It’s the holiday season and that means a perusal of the cookbooks. Which recipes should I pull out for snacks. the family dinner or any family feasting? Should I do a quick survey? (Not very robust.) Do I base my decisions on my choices? Hmm. That rules out chocolate and I already have the ingredients for both peanut butter and chocolate fudge. Do I base my decisions on food for the boys? That would mean spoiling them with any finger foods as a part of “Grandma’s Rules.”
Or should I consider data from previous years: What food is always completely cleaned up? Or is there food that I should just plan to make and send with family members? Vegetarian for the Floridians is a given. So is at least one chocolate something/something. And also one item with some spice . . . usually corn dip!
That’s at least four food items. Back to the cook books. Time to reorganize them. The ones that I am not using just need to go on a separate shelf. Hmm. More data. Which do I NOT use?
It’s not a scientific method but there is a collection of data points over time in my head . . . an informal longitudinal study of sorts. Definitely not a random controlled trial. Not meeting any gold standard of research. I can make a chart and list some priorities in order to make a decision.
Food for a family weekend is a low-stakes decision with equally low requirements for the evidence that I need to use. Today’s post is considering Rule 3 from P. David Pearson’s presentation as a part of an #ILA19 panel titled: “What Research Says About Teaching Reading and Why that Still Matters.”
What is the gold standard?
What Works Clearinghouse Practice Guides . . . (Link)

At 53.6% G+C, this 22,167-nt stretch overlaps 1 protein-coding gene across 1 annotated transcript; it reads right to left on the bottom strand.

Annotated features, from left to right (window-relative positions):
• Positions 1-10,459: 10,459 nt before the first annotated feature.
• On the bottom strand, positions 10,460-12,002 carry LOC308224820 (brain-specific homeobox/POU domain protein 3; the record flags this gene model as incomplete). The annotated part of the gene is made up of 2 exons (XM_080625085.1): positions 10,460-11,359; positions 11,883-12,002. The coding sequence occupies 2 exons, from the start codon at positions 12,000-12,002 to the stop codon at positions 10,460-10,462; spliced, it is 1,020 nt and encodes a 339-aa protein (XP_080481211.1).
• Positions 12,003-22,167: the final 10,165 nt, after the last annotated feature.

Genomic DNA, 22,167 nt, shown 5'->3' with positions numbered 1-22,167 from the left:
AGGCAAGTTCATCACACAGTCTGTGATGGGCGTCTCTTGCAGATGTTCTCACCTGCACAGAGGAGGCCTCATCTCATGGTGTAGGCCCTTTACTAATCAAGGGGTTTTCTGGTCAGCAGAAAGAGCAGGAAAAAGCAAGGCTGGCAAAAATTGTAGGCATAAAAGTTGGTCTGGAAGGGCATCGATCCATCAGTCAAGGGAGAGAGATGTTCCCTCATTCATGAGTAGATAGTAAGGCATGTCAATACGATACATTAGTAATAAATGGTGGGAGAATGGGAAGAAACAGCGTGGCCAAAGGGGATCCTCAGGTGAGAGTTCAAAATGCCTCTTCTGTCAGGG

A practice guide is a publication that presents recommendations for educators to address challenges in their classrooms and schools. They are based on reviews of research, the experiences of practitioners, and the expert opinions of a panel of nationally recognized experts.
A second source that I can always trust is Dr. Nell Duke. Her article “10 Things Every Literacy Educator Should Know about Research” is a MUST READ. Every. Educator. in. EVERY. building. link
“To say that a practice, approach, or product is
research-tested, or research-proven, sounds like a
powerful endorsement…but its strength really depends
on how it was tested and what the tests found. ” (Duke and Martin, p. 18.)
Gold standard? Silver standard? Bronze standard?
Or “Fess Up” because there is no data?
What is your criteria for research?
How do you share that criteria with others?
Thank you, Two Writing Teachers, for this weekly forum. Check out the writers and readers here.
How do you collect evidence of Reading Anchor Standard 10?
R. A.10. “Read and comprehend complex literary and informational texts independently and proficiently.”
“Note on range and content of student reading